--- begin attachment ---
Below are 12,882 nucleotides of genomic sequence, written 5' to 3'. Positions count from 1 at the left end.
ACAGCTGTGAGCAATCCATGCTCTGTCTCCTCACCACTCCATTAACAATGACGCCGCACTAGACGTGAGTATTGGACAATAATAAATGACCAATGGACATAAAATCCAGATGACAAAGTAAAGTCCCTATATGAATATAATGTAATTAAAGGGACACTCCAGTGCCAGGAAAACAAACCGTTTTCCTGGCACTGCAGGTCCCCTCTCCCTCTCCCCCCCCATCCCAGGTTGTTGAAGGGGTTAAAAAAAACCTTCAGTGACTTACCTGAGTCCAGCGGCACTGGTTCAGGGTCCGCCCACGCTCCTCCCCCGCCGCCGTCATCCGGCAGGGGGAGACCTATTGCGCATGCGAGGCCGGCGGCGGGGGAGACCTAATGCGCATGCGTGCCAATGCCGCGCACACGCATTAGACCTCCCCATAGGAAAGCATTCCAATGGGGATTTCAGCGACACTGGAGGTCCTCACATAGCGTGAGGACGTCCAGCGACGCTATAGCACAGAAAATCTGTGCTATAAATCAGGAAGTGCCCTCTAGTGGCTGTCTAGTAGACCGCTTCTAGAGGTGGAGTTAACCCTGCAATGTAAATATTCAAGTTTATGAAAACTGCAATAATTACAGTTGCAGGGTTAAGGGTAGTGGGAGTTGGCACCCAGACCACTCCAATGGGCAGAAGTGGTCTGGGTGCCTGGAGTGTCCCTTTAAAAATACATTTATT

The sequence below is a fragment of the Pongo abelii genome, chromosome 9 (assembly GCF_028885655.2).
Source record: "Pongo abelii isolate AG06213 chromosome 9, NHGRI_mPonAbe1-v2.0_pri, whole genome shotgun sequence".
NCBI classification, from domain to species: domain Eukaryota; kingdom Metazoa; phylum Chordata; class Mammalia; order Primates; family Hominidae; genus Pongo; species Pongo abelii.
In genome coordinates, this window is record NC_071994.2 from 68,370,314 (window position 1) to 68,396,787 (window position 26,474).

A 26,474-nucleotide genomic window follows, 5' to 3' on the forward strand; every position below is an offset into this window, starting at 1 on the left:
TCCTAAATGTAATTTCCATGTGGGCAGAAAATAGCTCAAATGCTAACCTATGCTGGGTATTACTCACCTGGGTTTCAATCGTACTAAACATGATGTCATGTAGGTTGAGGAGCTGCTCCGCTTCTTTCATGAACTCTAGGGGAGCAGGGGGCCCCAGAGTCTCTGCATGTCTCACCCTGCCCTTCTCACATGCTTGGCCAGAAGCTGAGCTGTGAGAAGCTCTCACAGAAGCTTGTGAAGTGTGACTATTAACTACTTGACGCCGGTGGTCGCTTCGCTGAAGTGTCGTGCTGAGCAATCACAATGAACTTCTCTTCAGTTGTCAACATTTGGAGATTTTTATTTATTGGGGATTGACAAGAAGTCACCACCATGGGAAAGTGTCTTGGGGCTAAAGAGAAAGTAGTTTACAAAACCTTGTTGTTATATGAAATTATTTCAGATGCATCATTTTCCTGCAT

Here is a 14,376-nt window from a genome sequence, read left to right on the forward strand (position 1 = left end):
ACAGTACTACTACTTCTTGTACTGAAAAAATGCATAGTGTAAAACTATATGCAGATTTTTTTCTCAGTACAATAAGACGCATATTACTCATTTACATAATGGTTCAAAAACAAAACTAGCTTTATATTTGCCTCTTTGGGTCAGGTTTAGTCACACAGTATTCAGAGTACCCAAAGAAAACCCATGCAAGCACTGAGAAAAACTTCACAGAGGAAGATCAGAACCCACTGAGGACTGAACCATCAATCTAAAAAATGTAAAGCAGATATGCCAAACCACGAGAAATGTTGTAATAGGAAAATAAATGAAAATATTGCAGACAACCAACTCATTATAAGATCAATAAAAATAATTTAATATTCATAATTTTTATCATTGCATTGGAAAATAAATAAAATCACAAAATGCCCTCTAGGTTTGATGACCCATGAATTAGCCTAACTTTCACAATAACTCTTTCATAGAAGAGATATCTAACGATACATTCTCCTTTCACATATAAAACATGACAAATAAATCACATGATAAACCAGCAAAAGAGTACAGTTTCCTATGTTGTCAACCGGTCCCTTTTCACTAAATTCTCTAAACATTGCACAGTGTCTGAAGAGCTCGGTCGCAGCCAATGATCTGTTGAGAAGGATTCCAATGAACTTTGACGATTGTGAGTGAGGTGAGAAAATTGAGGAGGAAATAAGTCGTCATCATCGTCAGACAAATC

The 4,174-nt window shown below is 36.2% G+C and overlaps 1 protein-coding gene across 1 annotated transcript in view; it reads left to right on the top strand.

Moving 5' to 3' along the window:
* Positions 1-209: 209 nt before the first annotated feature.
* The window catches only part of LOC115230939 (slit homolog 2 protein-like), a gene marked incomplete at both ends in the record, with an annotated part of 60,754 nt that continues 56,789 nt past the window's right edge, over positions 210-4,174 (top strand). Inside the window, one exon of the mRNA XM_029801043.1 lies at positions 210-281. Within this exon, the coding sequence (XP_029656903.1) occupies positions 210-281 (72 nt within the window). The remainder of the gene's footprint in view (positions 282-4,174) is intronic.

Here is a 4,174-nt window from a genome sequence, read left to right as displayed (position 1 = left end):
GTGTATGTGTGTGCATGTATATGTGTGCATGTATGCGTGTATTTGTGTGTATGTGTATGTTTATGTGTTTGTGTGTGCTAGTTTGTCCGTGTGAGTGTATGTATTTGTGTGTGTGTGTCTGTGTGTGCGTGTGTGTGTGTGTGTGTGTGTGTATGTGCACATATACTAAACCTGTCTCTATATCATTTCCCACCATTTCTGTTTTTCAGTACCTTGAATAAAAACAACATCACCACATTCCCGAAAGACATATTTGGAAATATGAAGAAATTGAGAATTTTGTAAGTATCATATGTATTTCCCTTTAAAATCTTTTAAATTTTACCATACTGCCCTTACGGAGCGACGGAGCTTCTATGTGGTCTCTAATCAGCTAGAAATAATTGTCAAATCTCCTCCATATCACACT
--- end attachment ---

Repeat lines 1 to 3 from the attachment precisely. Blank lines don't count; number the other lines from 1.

Below are 12,882 nucleotides of genomic sequence, written 5' to 3'. Positions count from 1 at the left end.
ACAGCTGTGAGCAATCCATGCTCTGTCTCCTCACCACTCCATTAACAATGACGCCGCACTAGACGTGAGTATTGGACAATAATAAATGACCAATGGACATAAAATCCAGATGACAAAGTAAAGTCCCTATATGAATATAATGTAATTAAAGGGACACTCCAGTGCCAGGAAAACAAACCGTTTTCCTGGCACTGCAGGTCCCCTCTCCCTCTCCCCCCCCATCCCAGGTTGTTGAAGGGGTTAAAAAAAACCTTCAGTGACTTACCTGAGTCCAGCGGCACTGGTTCAGGGTCCGCCCACGCTCCTCCCCCGCCGCCGTCATCCGGCAGGGGGAGACCTATTGCGCATGCGAGGCCGGCGGCGGGGGAGACCTAATGCGCATGCGTGCCAATGCCGCGCACACGCATTAGACCTCCCCATAGGAAAGCATTCCAATGGGGATTTCAGCGACACTGGAGGTCCTCACATAGCGTGAGGACGTCCAGCGACGCTATAGCACAGAAAATCTGTGCTATAAATCAGGAAGTGCCCTCTAGTGGCTGTCTAGTAGACCGCTTCTAGAGGTGGAGTTAACCCTGCAATGTAAATATTCAAGTTTATGAAAACTGCAATAATTACAGTTGCAGGGTTAAGGGTAGTGGGAGTTGGCACCCAGACCACTCCAATGGGCAGAAGTGGTCTGGGTGCCTGGAGTGTCCCTTTAAAAATACATTTATT

The sequence below is a fragment of the Pongo abelii genome, chromosome 9 (assembly GCF_028885655.2).